I remember the trick was to put the fish in the fridge overnight. The little worms would come out to dance on the plate. Then you could eat the fish and , if desired, deep fry the worms in batter


Are you sure you are not confusing salmon with casu marzu from Sardinia?

Salmon is good cooked well done and crispy on the out side as well as raw in the middle. Oddly I'm not really a salmon enthusiast. When I'm served salmon sashimi I always try to trade it off to someone near me for something better. Getting squid for salmon is always a good bargain, according to me.

And all salmon of course goes to the NSIPIL - National Sashimi Inspections and Parasitic Infestation Labs - for careful cleaning before being certified to be served.

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  REPORT THIS POST AS INAPPROPRIATE |  Date Jul. 28 2015 23:34:40
 
Ruphus

Posts: 3782
Joined: Nov. 18 2010
 

RE: Changes in sound of guitars over... (in reply to jshelton5040

I recall some serious warnings from years ago about sea fishs parasites.
Killing those takes boiling or extended freezing.
(As I love fried fish the most -and smoked ones, appreciating wild salmon best smoked - taking the risk of eventually surviving worms.)

quote:

Many consumers prefer the delicate flavor and texture of uncooked fish found in sushi and sashimi (thin slices of raw finfish) dishes. But there should be caution in consuming raw fish because some species of fish can contain these harmful worms. Eating raw, lightly cured, or insufficiently cooked infected fish can transfer the live worms to humans. Most of these parasites cannot adapt to human hosts. Often, if an infected fish is eaten, the parasites may be digested with no ill effects. Adequate freezing or cooking fish will kill any parasites that may be present. Raw fish (such as sushi or sashimi) or foods made with raw fish (such as ceviche) are more likely to contain parasites or bacteria than foods made from cooked fish, so it's important to cook fish thoroughly (at least 145°F for 15 seconds) or use commercially frozen seafood in raw dishes.
Two types of parasitic worms can infect humans:

1. Anisakiasis is caused by ingesting the larvae of several types of roundworm which are found in saltwater fish such as cod, plaice, halibut, rockfish, herring, Pollock, sea bass and flounder.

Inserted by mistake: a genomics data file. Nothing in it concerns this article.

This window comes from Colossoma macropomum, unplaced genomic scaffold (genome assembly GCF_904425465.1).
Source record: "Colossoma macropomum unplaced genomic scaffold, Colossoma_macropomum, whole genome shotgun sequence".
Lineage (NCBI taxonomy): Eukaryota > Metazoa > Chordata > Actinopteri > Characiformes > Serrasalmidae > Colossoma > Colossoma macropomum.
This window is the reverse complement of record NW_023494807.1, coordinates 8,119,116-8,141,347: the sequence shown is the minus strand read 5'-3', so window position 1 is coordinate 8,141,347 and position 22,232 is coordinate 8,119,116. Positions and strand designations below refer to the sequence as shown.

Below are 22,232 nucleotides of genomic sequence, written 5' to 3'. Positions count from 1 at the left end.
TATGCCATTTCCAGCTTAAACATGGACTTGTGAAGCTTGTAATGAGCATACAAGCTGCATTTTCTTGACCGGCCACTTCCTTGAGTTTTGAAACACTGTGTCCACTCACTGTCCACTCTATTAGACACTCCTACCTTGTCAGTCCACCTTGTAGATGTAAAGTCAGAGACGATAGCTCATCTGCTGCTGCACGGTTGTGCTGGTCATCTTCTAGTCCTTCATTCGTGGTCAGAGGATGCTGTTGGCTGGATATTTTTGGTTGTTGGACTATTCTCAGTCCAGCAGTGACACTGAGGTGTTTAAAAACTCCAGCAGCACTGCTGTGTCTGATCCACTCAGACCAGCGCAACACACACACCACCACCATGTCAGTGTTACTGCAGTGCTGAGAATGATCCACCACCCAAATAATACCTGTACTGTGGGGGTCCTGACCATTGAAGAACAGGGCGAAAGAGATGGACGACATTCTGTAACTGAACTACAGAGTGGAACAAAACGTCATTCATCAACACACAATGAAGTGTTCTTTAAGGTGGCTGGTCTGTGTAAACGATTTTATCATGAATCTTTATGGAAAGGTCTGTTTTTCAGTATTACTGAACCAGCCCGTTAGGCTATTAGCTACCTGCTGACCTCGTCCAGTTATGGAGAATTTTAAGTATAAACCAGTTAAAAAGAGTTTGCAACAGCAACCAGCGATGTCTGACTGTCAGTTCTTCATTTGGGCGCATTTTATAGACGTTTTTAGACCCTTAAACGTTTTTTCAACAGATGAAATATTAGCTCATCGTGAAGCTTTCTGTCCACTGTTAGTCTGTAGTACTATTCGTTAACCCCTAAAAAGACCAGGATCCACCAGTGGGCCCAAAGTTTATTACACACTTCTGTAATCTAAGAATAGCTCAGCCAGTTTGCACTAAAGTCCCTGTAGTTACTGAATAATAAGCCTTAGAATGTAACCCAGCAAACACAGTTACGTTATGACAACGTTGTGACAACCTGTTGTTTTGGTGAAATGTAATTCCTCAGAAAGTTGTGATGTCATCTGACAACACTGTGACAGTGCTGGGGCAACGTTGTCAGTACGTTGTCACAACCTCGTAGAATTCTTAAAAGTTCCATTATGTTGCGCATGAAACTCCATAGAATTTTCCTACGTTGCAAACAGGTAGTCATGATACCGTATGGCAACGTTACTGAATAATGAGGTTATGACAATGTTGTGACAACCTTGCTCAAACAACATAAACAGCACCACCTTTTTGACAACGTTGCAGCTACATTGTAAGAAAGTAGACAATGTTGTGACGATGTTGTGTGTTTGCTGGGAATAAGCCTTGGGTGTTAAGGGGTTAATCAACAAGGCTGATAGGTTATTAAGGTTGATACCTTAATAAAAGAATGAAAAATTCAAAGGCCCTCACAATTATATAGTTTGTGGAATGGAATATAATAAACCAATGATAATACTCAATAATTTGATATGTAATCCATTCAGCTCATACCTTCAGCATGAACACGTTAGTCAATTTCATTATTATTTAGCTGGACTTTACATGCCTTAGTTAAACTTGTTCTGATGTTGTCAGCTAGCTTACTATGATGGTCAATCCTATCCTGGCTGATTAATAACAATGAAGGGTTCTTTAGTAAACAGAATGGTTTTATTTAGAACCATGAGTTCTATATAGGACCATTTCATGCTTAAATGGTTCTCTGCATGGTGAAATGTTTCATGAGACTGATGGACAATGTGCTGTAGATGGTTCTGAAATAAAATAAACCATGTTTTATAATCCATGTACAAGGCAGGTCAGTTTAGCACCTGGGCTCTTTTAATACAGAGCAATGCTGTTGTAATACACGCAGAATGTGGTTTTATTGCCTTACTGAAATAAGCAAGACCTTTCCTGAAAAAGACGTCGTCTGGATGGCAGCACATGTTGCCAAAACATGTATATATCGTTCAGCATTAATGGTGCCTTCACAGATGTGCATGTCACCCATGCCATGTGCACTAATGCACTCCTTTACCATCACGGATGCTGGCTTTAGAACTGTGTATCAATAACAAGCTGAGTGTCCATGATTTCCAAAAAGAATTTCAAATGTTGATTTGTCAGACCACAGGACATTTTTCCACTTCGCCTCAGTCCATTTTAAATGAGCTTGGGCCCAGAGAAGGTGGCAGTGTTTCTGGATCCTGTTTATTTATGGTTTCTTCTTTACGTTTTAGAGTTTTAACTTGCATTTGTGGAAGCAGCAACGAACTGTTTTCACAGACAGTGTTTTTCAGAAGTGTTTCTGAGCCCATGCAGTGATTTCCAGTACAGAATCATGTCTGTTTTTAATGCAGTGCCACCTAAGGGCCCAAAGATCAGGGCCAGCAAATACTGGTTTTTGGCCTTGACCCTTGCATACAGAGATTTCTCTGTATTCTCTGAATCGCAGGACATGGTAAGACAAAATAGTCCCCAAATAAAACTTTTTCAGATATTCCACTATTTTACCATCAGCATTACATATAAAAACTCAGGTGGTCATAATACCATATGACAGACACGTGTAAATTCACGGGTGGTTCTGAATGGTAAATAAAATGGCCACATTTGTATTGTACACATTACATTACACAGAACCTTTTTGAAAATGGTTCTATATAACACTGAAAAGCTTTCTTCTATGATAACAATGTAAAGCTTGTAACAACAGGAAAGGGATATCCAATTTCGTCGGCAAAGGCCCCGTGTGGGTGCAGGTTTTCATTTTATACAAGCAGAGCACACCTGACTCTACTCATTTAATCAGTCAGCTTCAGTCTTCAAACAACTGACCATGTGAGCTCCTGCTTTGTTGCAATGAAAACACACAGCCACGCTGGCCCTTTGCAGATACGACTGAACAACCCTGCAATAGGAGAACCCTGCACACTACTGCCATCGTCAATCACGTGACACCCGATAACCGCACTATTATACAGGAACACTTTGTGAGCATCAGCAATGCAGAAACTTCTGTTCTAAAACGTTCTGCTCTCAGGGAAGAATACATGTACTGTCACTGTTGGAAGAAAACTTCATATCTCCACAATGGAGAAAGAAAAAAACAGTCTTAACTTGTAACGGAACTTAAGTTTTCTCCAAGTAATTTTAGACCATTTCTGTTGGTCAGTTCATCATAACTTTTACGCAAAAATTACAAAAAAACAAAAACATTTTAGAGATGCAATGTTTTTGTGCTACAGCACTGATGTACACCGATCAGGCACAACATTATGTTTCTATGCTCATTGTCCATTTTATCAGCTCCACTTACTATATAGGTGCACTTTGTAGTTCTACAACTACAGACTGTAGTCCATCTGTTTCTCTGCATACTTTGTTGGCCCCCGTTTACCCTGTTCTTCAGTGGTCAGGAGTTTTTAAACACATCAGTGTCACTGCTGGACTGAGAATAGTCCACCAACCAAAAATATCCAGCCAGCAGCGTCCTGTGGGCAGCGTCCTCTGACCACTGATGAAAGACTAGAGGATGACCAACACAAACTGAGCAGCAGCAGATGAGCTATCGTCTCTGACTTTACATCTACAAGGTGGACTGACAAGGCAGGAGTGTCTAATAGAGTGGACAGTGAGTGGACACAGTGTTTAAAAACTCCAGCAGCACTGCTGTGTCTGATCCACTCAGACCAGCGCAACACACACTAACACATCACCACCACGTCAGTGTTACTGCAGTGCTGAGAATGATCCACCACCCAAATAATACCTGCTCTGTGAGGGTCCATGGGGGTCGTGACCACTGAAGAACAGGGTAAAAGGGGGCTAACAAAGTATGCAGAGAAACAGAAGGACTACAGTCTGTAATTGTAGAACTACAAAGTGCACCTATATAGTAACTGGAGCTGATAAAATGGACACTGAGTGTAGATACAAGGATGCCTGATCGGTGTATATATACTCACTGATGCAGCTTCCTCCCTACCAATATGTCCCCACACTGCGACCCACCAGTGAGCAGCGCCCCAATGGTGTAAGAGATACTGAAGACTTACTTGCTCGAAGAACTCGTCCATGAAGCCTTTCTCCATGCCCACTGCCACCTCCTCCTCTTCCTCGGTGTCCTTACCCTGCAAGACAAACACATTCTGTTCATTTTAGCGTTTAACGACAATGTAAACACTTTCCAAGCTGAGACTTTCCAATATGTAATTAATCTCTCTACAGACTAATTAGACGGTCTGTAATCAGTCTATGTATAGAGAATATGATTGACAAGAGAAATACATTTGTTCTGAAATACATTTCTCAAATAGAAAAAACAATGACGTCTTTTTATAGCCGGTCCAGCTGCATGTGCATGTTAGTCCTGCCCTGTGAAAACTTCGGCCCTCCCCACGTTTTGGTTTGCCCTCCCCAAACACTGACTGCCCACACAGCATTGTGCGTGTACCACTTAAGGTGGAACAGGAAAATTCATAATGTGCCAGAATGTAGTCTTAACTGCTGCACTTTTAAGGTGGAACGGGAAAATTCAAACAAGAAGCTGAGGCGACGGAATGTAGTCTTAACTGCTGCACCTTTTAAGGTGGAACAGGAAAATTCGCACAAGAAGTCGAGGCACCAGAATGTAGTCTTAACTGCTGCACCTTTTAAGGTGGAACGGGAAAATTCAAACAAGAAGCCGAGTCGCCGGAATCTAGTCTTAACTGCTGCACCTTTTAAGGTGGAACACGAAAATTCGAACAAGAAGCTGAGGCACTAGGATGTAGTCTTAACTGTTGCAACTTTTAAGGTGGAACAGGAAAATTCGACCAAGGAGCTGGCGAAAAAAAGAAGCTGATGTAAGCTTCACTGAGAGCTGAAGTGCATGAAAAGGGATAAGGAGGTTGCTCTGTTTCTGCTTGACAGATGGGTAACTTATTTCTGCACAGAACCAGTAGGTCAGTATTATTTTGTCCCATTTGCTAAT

2. Tapeworm infections occur after ingesting the larvae of diphyllobothrium which is found in freshwater fish such as pike, perch and anadromous (fresh-saltwater) fish such as salmon.

During commercial freezing fish is frozen solid at a temperature of -35°F and stored at this temperature or below for a minimum of 15 hours to kill parasites. Most home freezers have temperatures at 0°F to 10°F and may not be cold enough to kill parasites because it can take up to 7 days at -4°F or below to kill parasites, especially in large fish. Good handling practices on-board fishing vessels and in processing plants can minimize nematode infestation. Many seafood processors inspect seafood fillets of species likely to contain parasites. This process called candling involves examining fish fillets over lights. Candling detects surface parasites. Unfortunately, they cannot always see parasites embedded deep in thick fillets or in dark tissue. Candling is also useful for revealing pinbones in fillets that are intended to be boneless.

Fish is also safe to eat after it is cooked to an internal temperature of 145°F for 15 seconds. Normal cooking procedures generally exceed this temperature. If a thermometer is not available to check the internal temperature of the thickest portion of the fish, the fish should be cooked until it loses its translucency and flakes easily with a fork.
  REPORT THIS POST AS INAPPROPRIATE |  Date Jul. 29 2015 14:41:18